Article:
The response to coronavirus across the UK should be more proactive, a public health expert has warned.
Professor Devi Sridhar, chairwoman of public health at Edinburgh University and an adviser to the Scottish Government, said there is currently “no clear strategy” in the UK other than “reactive lockdowns”.
Each devolved administration is responsible for how it handles Covid-19, but all four are currently in lockdown following a spike in cases and deaths in the past six weeks, at least partially caused by a new, more transmissible strain of the virus.
Prof Sridhar urged governments to be more proactive, stressing that the three vaccines approved in the past month could not be considered a strategy.
She told Times Radio: “I think the larger issue here is the UK has no clear strategy beyond reactive lockdowns whenever hospitals are under pressure.
“People have been in lockdown for almost a year and I think it is unrealistic for people to continue to distance and avoid mixing for months and months when it’s part of what makes us human.”
Lessons should be learned from other countries, Prof Sridhar said, adding: “I see this slightly differently. We need a plan to stop these lockdowns, and to learn from other countries – those in east Asia and the Pacific – which are largely back to normal.”
We are missing three components: long-term strategy, functional test/trace/isolate, and real & enforceable border restrictions. Vaccines will help but risky to rely completely on them & not going to help with the lockdown/release cycles in short-term.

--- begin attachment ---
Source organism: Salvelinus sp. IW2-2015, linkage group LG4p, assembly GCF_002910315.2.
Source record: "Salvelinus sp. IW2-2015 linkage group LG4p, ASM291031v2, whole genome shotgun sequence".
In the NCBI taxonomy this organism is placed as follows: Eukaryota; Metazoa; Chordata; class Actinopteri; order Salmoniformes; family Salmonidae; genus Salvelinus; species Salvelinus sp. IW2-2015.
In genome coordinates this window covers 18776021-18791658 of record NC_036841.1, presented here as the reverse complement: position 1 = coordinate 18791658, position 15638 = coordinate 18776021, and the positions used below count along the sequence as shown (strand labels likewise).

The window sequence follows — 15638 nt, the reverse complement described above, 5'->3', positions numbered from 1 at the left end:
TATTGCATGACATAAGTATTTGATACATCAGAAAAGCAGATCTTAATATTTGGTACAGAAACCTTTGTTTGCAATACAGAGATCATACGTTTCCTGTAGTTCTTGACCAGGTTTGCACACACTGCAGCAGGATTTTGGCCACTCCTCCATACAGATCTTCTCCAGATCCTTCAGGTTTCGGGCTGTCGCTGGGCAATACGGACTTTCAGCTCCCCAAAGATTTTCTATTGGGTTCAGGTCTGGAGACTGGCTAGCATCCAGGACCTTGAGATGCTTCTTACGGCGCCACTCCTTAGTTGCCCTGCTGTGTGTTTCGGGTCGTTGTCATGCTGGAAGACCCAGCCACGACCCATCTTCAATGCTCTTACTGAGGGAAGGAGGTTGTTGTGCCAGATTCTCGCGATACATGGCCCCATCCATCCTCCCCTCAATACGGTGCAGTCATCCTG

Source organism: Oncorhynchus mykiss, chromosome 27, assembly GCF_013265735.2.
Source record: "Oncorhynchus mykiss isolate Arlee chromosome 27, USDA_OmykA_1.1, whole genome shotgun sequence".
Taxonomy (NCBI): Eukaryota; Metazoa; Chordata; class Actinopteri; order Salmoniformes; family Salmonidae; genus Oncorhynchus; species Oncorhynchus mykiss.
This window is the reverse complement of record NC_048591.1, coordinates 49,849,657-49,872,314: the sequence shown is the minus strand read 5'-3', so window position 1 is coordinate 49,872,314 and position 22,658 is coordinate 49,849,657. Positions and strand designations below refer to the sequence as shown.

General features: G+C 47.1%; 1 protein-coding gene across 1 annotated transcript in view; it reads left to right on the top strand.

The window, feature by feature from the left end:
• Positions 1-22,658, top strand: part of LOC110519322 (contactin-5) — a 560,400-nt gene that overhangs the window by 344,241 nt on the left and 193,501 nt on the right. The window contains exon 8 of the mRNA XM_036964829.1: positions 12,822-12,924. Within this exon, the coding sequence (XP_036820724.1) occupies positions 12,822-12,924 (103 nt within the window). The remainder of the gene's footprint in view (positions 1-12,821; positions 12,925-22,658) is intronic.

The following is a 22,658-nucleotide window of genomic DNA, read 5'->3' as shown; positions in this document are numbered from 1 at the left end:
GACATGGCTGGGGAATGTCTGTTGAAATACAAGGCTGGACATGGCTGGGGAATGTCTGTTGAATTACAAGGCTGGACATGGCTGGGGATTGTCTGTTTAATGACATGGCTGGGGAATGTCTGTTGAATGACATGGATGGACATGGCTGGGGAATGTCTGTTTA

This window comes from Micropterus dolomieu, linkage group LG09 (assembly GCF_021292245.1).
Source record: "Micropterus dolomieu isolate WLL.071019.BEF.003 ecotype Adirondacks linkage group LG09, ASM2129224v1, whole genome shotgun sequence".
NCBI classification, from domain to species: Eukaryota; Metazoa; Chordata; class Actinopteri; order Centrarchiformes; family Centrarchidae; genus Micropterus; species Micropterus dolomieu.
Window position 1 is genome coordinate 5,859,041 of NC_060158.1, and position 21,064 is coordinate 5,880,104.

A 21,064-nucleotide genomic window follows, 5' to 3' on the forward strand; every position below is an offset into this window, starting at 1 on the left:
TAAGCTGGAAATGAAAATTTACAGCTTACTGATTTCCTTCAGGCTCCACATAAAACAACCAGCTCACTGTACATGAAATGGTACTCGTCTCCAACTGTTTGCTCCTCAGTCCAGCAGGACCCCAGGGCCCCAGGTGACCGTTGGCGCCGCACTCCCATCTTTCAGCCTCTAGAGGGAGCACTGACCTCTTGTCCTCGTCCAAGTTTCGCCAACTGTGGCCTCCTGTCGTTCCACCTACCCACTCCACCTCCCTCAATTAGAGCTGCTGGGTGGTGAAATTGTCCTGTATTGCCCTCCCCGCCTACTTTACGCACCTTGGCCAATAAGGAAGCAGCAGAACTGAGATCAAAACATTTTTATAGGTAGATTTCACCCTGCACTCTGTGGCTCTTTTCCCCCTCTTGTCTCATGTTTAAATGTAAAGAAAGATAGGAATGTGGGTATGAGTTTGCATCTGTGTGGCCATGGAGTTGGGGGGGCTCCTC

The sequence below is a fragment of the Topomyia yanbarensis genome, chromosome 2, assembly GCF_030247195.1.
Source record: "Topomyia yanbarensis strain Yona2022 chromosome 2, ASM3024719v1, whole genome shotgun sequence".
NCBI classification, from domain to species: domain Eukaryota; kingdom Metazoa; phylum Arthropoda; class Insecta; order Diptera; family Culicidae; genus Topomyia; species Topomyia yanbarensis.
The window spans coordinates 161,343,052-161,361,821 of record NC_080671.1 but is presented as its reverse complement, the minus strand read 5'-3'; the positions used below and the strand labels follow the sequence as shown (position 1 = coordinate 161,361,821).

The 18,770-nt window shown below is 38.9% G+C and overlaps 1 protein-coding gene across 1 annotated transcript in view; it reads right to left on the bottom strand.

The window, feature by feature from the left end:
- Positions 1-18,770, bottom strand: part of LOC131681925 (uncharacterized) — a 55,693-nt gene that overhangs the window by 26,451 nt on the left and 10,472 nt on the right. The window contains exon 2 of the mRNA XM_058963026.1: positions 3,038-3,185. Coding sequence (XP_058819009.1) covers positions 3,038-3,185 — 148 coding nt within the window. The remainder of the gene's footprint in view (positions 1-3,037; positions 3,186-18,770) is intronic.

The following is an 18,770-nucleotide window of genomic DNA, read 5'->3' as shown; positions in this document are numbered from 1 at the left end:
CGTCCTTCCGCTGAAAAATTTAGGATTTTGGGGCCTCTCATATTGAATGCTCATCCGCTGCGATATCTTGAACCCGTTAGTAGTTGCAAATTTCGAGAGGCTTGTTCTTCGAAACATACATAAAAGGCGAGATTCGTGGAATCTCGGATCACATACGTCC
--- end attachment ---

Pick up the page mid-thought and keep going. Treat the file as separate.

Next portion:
— Prof. Devi Sridhar (@devisridhar) January 10, 2021
Test and trace systems must be improved, along with stricter measures at international borders and support packages for people who are forced to self-isolate, the public health expert said.
While vaccines provide a “bright spot”, there are still questions about how they will affect the long-term prevalence of coronavirus, she said.
The length of time people will be immune to the virus for, how many people will need to take it to provide herd immunity, and whether it will stop those with the virus from being infectious all still need to be addressed.
Prof Sridhar said: “For me, the vaccine is definitely there, we have to continue rollout, keep saving lives through protecting vulnerable people with that.
“But it’s not a strategy in and of itself, and relying on it alone is highly, highly risky, especially with all the new variants and mutations. We need to have a plan and the vaccine supports that plan but it’s just your plan.”
Without a clear strategy, the UK could see more lockdowns needed in the summer, according to the Scottish Government adviser, who urged politicians to be more proactive.
She said: “We are not at the mercy of this virus where whatever it does we have to react.
“We can dictate how this evolves, but we need a bit more agency in being more proactive and ahead of it instead of always behind it.”
Conceding lockdowns are “crude” and “catastrophic” for the economy and mental health, Prof Sridhar said the current measures are necessary to drive down cases and allow improvements to be made to test and trace systems.
But she warned against reopening the economy fully in the summer, saying: “Instead of taking your foot off the gas and saying ‘Let’s open up everything’, actually think ‘How do we prevent this winter from happening again? How do we actually protect that low prevalence?’
“Get emergency teams in place in case there are flare-ups … go in, have a quick, sharp one-week lockdown and get your testing and tracing to clear the virus.”